PITTSBURGH, PA

Ministry isn't done only by priests

Wednesday, January 15, 2020 - Updated: 2:28 pm

QUESTION: My father lives in a small nursing facility and a priest used to come and say Mass there regularly. Now a deacon or Eucharistic minister comes and does a service. I hear of people who complain that a priest does not come to the funeral home before the funeral Mass. There are not as many Masses in my parish now. And the diocese keeps telling us that there is more ministry now than ever. How is that?

 

ANSWER: It seems to me that the key to any response to the above question has to begin with some definition of “ministry” and a few words about those who exercise it within the church.

As we entered the 1970s, there were a great many priests in the Catholic Church. But there were no permanent deacons, no extraordinary ministers of holy Communion, no lectors and few “ministries.” But there were lots of priests who did the work that was expected.

Today there are far fewer priests. To help understand that reality, here are some statistics. In 1970, there were 59,192 priests in the United States. In 2018, there are 36,580. In 1970, 805 men were ordained as priests in the United States. In 2018, there were 518 ordained.

The ministry that most people experienced over several decades was that of parish priests. The painful truth is that there are far fewer priests today than there were in 1970. If one equates ministry with the service provided by ordained priests, clearly there is less of that ministry being carried out today. The statistics are what they are. Despite his best efforts, one priest cannot do today what three or more priests did in 1970.

But if we understand ministry in a broader sense, the perspective can be different. In 1970, there were virtually no permanent deacons, but in 2018, there were 18,291. Permanent deacons are ordained clergy who assist priests and bishops in their ministry. These deacons help visit the sick, bury the dead and care for the needy. They assist with many elements of parish life.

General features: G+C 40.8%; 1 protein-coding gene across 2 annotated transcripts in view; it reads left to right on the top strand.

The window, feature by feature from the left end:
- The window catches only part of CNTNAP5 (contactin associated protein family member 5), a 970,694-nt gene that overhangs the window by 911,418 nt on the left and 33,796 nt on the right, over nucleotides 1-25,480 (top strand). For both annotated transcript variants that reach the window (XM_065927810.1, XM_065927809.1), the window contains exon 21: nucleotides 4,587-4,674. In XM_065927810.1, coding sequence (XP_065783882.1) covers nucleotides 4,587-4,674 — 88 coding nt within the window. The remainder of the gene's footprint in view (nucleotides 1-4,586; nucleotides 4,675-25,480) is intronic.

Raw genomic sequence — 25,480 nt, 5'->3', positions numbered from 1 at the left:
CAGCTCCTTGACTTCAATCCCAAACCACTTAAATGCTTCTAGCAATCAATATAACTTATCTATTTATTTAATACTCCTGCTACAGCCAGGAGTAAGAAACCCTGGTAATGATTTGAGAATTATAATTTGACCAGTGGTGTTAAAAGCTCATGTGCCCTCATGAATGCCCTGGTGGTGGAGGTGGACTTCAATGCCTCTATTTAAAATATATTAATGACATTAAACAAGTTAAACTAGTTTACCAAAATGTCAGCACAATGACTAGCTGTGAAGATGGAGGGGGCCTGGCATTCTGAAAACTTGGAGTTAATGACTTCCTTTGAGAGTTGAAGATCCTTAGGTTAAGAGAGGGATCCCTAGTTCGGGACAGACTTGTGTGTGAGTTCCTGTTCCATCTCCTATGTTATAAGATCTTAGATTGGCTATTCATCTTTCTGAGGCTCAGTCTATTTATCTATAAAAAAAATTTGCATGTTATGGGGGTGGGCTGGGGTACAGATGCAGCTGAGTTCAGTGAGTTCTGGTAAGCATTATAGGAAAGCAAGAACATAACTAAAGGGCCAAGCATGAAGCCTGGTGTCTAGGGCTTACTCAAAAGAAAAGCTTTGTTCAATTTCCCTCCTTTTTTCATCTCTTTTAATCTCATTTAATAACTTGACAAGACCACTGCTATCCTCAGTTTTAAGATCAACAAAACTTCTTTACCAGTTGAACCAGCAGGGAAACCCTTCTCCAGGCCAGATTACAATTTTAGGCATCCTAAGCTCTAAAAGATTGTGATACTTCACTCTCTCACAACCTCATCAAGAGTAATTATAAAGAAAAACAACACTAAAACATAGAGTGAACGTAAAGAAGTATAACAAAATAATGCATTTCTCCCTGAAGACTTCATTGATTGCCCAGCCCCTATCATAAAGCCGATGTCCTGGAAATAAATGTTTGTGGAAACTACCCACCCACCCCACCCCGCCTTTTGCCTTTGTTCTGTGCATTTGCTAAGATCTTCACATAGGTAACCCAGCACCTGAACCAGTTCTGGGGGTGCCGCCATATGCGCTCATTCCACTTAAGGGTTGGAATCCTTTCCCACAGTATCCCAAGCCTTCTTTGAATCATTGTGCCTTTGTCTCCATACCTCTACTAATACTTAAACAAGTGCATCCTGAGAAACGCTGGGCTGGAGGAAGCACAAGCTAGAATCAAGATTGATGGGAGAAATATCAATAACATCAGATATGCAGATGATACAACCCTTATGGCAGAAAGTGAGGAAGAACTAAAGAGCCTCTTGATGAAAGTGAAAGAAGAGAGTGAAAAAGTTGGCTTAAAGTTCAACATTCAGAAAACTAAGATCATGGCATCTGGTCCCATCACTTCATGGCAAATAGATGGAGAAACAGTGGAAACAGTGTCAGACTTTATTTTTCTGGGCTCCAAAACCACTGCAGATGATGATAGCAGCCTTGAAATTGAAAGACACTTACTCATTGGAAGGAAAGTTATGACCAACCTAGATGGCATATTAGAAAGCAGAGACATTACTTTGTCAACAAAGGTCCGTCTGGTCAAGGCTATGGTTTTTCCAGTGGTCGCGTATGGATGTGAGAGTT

But they are not alone. Many catechists teach the faith in Catholic schools and religious education programs. Youth ministers assist the young and parish social service ministers help the elderly and the poor. Catholic organizations such as the St. Vincent de Paul Society and the Ladies of Charity help those in need. Today, there are countless numbers of extraordinary ministers of holy Communion who bring the Eucharist to the sick in homes and nursing facilities, in addition to their service at liturgies in the parish.

If one expects to receive the Eucharist when ill, that happens today. If one expects to receive tangible assistance when in need, that happens. When one needs to find direction in life, that happens in the church.

But if one expects the parish priest to do all of those tasks, it cannot happen the same way it did in 1970. The truth is that ministry continues to be carried out, but it is not the exclusive domain of the parish priest. He is assisted by many, many others. The parish priest does what only he can do. Other ministry that can be accomplished by others is done by them.

Father Bober is administrator of the grouping that includes St. Kilian in Adams/Cranberry townships and Holy Sepulcher in Glade Mills.


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